Intuitive Machines’s Nova-C lander “Odysseus” made it to the moon but tipped onto its side.

Dan Carney, Senior Editor

February 23, 2024

4 Min Read
Intuitive Machines's Odysseus moon lander.
Intuitive Machines's Odysseus moon lander.NASA

At a Glance

  • First U.S. Moon landing since 1972
  • First commercial moon landing ever
  • Innovated a landing solution following instrument failure

While other recent lunar landing attempts have failed in a variety of different ways, the Intuitive Machines Nova-C lander successfully touched down at the lunar south pole about a week after launching from Cape Canaveral aboard a SpaceX Falcon 9 booster.

However, while the lander was descending vertically at 6 mph for touchdown, it was also moving laterally at 2 mph. The company believes that on touchdown, with this lateral velocity, one of the lander's legs snagged on the surface, leading it to tip over onto its side.

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Intuitive Machines has determined the lander's orientation using fuel level readings from its tanks, which indicate that the remaining fuel is puddled on the side of the tank rather than on its bottom, reported president and CEO Steve Altemus in a press conference.

In this position, Odysseus is getting sunlight on one of its side solar panels, and eventually, the sun will move into position to provide power to the panel on the lander's top, he said. The lander will probably get enough power to function for about ten days, he said.

This marks the first landing by a U.S.-launched vehicle since the Apollo 17 astronauts departed the lunar surface in 1972 and the first successful landing by a private launch service. Intuitive Machines is participating in NASA’s $2.9 billion Commercial Lunar Payload Services (CLPS) program, where contractors provide end-to-end delivery service for NASA payloads. They design, build, launch, and operate the mission independently, carrying NASA’s instruments as a paid service.

Related:Intuitive Machines Nova-C Lunar Lander Gets Ready for Touchdown

Another CLPS program contractor, Astrobotic, attempted a landing last month, but its vehicle suffered a fuel leak that made its powered descent to the lunar surface impossible, and it was crashed into the ocean after sling-shotting around the moon.

The landing site at Malapert A, a satellite crater to the large 69-km Malapert that is 300 km from the Moon’s south pole, is a candidate region for the Artemis III crewed landing.

The Nova-C, named Odysseus for this mission, carried NASA’s ROLSES (Radio Observations of the Lunar Surface photo Electron Sheath) experiment, the NDL (Navigation Doppler Lidar for precise velocity and range sensing, and SCALPSS (Stereo Cameras for Lunar Plume-Surface Studies).


NASA also mounted the LN-1 (Lunar Note 1 navigation demonstrator) CubeSat and LRA (Laser Retro-Reflective Array), which is essentially a mirror that can provide a reliable target for spacecraft to measure their location using lasers.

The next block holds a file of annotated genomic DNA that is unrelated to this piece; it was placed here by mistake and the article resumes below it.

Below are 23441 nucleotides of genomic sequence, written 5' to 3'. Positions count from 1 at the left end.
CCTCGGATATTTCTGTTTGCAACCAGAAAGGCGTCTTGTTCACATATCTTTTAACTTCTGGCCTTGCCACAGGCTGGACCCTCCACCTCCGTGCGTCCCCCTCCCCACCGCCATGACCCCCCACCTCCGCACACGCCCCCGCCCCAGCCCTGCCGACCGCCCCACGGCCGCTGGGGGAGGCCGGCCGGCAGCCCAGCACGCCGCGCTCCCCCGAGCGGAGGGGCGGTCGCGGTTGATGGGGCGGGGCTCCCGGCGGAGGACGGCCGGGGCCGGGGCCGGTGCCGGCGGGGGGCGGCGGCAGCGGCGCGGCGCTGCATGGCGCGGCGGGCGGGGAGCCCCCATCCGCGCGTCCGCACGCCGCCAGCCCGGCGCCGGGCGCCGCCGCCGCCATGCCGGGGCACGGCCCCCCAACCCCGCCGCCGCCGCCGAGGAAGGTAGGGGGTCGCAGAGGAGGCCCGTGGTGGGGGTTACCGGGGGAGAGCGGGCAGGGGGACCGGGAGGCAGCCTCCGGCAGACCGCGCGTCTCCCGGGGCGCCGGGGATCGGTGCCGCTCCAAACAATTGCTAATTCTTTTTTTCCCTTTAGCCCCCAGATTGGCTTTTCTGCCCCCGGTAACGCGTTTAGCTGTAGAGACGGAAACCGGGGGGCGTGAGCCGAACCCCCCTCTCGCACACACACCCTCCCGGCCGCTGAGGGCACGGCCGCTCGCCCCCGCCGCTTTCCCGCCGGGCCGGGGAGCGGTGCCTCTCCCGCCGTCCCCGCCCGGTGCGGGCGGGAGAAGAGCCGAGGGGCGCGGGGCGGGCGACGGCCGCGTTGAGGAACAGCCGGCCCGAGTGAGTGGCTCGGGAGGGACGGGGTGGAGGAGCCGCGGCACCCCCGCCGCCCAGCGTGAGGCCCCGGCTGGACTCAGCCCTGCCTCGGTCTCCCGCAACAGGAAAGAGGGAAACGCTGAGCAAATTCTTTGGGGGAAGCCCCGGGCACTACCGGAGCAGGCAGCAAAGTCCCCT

The Embry-Riddle Aeronautical University EagleCam also hitched a ride. The plan was for it to eject at an altitude of 100 feet just before landing to capture photos of Odysseus’s touch-down, with the complications encountered the team kept the EagleCam aboard Odysseus with the hope of deploying from the surface, reported Altemus.

Related:The Peregrine Moon Lander Is Ready for Takeoff

NASA checked out the instrument packages in flight to ensure everything was working properly before the landing. This turned out to be important because due to a procedural oversight before launch Odysseus’s own laser rangefinder for landing was never switched on.

Intuitive Machines sent the lander on an additional lunar orbit than originally planned so it could load a software patch that let it use the lidar aboard the NDL payload as its landing instrument. And it worked!


“We weren’t planning to use it in line with the actual mission coming down to the landing, but now we are,” observed NASA deputy associate administrator in the space technology mission directorate, Prasun Desai. “So, basically, it is now the primary system to help provide the velocity and altitude information so that the lander can land safely on the surface.”

However, while switching ranging instruments prevented the Odysseus from splattering into the lunar surface, the spacecraft still landed out of its intended orientation. This is important for it to be able to send a strong signal back to mission control, as its antenna is fixed and can’t be re-oriented.

Related:ULA’s Vulcan Booster Debuts Blue Origin’s BE-4 Rocket Engines


“We had a big roll maneuver at the end that was a challenge,” tweeted Intuitive Machines’s chief technology officer Tim Crain. “Next time I want antennae that can be pointed!”

A Japanese lunar lander that had problems with its descent last month ended upside down, leaving its antenna and solar panels out of position for intended operation, and now Odysseus has fallen onto its side, making it back-to-back landings that highlight the importance of getting the details exactly right.

About the Author(s)

Dan Carney

Senior Editor, Design News

Dan’s coverage of the auto industry over three decades has taken him to the racetracks, automotive engineering centers, vehicle simulators, wind tunnels, and crash-test labs of the world.

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